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Psychiatr Clin North Am. 2009 Sep;32(3):687-704. doi: 10.1016/j.psc.2009.06.001.

Posttraumatic stress disorder and stress-related disorders.

Author information

1
Department of Psychiatry, Hadassah University Hospital, Ein Kerem Campus, P.O. Box 12000, 91120 Jerusalem, Israel. ashalev@cc.huji.ac.il

Abstract

Posttraumatic stress disorder (PTSD) is a prevalent anxiety disorder. Symptoms present shortly after an exposure to a traumatic event, abate with time in the majority of those who initially express them, and leave a significant minority with chronic PTSD. PTSD may be treated with pharmacotherapy or psychotherapy. Treatment of the early expressions of the disorder constitutes a separate domain of theory and research. Treatment of chronic PTSD often stabilizes the condition but rarely produces stable remission. This article reviews the empirical evidence on the treatment of acute and chronic PTSD, outlines similarities and differences between PTSD and other Axis I disorders, evaluates new therapeutic approaches, and discusses the implications of current knowledge for the forthcoming DSM-V.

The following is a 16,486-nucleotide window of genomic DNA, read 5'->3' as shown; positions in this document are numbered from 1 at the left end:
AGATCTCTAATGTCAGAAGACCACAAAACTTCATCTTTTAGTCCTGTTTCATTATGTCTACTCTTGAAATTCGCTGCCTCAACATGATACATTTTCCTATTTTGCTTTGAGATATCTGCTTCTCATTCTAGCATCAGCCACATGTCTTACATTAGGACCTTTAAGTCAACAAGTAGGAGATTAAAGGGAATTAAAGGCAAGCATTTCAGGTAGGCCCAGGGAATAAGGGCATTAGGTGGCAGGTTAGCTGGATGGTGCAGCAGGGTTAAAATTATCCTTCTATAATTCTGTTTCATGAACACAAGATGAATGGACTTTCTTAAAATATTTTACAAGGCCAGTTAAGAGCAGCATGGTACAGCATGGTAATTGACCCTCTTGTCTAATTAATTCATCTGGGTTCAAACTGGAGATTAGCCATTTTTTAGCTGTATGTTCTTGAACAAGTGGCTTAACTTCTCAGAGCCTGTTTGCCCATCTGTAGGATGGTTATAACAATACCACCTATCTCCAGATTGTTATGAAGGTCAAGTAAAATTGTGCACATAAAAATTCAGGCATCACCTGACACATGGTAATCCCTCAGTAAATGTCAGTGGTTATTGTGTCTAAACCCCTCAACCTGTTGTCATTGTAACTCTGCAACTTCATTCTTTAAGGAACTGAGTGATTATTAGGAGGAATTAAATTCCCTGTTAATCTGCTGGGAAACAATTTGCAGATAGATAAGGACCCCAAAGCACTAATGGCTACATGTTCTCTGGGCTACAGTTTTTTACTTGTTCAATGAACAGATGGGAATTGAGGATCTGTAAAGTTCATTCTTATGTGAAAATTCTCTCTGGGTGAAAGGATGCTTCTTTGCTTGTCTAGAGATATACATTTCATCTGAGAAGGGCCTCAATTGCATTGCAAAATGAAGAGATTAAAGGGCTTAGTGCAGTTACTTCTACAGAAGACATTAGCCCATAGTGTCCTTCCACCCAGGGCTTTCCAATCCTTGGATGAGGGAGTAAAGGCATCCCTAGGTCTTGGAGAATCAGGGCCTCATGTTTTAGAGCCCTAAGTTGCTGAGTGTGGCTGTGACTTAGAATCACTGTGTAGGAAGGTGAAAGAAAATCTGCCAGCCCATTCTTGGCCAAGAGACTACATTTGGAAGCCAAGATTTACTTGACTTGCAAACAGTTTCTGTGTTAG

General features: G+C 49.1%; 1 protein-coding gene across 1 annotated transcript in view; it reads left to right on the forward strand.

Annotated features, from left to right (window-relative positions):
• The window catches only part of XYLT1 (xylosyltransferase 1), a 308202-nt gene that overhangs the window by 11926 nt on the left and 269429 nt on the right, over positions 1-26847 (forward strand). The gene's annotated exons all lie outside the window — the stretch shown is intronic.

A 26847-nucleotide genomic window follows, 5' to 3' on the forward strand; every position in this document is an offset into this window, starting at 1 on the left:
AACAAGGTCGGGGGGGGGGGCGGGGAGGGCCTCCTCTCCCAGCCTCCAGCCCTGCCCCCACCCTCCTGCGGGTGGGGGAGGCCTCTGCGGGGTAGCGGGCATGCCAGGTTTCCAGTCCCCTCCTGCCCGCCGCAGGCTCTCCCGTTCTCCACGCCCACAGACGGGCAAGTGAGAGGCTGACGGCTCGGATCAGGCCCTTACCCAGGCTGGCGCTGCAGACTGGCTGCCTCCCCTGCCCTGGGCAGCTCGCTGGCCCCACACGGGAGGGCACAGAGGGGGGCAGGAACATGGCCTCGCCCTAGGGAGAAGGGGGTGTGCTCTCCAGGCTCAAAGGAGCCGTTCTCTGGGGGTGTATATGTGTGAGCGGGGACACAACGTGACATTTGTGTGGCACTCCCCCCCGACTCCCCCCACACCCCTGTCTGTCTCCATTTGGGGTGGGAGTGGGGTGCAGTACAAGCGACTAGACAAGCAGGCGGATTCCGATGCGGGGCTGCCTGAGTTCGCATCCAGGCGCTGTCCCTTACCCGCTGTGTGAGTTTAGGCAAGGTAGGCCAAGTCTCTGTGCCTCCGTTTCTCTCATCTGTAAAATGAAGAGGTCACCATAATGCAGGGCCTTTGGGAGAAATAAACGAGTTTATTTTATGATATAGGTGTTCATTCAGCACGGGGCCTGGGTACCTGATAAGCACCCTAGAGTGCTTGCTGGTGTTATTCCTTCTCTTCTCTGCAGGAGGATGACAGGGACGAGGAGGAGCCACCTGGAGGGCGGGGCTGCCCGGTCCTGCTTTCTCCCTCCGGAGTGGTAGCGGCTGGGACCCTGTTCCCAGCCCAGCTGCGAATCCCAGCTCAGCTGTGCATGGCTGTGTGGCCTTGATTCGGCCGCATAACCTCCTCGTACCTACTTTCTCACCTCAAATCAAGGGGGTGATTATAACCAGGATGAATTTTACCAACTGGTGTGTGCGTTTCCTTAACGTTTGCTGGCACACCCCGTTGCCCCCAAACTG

PMID:
19716997
PMCID:
PMC2746940
DOI:
10.1016/j.psc.2009.06.001
[Indexed for MEDLINE]
Free PMC Article
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